Response of leaf vein pattern to environmental change

We will investigate how plants change leaf vein structure to adapt to environmental changes triggered by climate change. Leaf venation is important for plant nutrient transport and efficient water use. Since making veins requires considerable energy, plants regulate vein density to suit the environment, increasing vein number and connectivity with decreasing water. Different leaf forms are very obvious in aquatic plants: above water, leaves are simple with many connected veins, below water, leaves are dissected with few, disconnected veins. We have identified genes important for vein pattern in Arabidopsis, and will now identify them in aquatic plants. To compare their expression, I have fused the promoter region (triggers expression) of various genes to the gene whose expression produces a blue colour. The amount and location of blue will predict expression of the vein pattern gene. I will delete promoter regions, to assess their importance to gene expression under different conditions.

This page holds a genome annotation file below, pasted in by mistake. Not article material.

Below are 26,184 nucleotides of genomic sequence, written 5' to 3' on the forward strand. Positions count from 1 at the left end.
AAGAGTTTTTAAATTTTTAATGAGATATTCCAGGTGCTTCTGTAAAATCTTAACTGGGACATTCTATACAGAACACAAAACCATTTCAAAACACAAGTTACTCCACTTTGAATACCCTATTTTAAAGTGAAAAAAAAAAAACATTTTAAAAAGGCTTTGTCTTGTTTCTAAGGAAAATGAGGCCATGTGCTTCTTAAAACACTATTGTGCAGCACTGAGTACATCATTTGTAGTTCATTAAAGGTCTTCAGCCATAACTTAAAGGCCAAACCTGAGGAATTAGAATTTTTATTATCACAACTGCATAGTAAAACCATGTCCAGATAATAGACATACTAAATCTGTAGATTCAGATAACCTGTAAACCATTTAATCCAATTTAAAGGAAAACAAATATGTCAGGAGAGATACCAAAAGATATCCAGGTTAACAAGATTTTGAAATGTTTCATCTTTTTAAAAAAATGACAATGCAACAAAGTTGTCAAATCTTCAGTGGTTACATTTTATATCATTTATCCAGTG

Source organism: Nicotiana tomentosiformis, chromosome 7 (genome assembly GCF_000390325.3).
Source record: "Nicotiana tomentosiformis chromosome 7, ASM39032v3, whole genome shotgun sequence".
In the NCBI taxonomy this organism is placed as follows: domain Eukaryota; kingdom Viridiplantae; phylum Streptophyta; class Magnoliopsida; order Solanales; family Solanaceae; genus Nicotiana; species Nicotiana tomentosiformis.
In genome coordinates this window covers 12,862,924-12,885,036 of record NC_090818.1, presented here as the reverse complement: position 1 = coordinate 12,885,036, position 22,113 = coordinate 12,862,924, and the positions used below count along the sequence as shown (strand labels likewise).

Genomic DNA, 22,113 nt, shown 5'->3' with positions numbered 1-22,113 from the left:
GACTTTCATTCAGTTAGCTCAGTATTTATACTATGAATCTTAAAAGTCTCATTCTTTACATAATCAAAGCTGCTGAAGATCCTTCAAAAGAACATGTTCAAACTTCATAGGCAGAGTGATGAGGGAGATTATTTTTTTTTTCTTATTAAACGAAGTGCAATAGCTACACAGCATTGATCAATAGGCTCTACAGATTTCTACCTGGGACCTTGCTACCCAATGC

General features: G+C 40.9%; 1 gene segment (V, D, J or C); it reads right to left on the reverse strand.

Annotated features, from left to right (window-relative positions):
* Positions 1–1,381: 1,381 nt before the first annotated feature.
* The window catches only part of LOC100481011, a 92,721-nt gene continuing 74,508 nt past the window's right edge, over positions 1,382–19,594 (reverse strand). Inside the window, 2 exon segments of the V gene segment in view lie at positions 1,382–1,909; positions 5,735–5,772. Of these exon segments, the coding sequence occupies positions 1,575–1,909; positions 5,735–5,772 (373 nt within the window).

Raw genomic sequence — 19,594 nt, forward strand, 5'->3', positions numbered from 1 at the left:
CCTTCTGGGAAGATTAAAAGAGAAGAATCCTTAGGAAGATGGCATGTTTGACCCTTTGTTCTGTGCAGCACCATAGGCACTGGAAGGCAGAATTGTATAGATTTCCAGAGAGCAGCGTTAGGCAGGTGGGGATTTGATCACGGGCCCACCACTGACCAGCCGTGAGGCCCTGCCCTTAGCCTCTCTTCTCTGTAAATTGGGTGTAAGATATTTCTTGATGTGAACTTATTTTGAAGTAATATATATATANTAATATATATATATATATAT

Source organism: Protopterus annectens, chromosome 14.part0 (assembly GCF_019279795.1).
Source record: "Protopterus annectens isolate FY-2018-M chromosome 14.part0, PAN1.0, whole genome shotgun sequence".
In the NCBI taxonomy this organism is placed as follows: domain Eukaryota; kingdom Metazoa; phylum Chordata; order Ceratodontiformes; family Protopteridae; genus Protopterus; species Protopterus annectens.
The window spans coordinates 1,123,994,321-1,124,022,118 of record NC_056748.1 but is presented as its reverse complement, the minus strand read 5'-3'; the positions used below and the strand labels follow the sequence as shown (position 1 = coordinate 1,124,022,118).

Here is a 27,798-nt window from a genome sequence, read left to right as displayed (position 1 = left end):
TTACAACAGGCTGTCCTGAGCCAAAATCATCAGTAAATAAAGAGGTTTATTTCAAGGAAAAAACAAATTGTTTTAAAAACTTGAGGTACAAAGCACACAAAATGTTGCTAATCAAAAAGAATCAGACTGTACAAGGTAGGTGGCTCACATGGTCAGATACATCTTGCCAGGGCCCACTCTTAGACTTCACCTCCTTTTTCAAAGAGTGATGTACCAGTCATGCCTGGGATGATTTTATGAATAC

Faculty Supervisor:

Elizabeth Schultz


Kurtis Clarke






University of Lethbridge


Globalink Research Award

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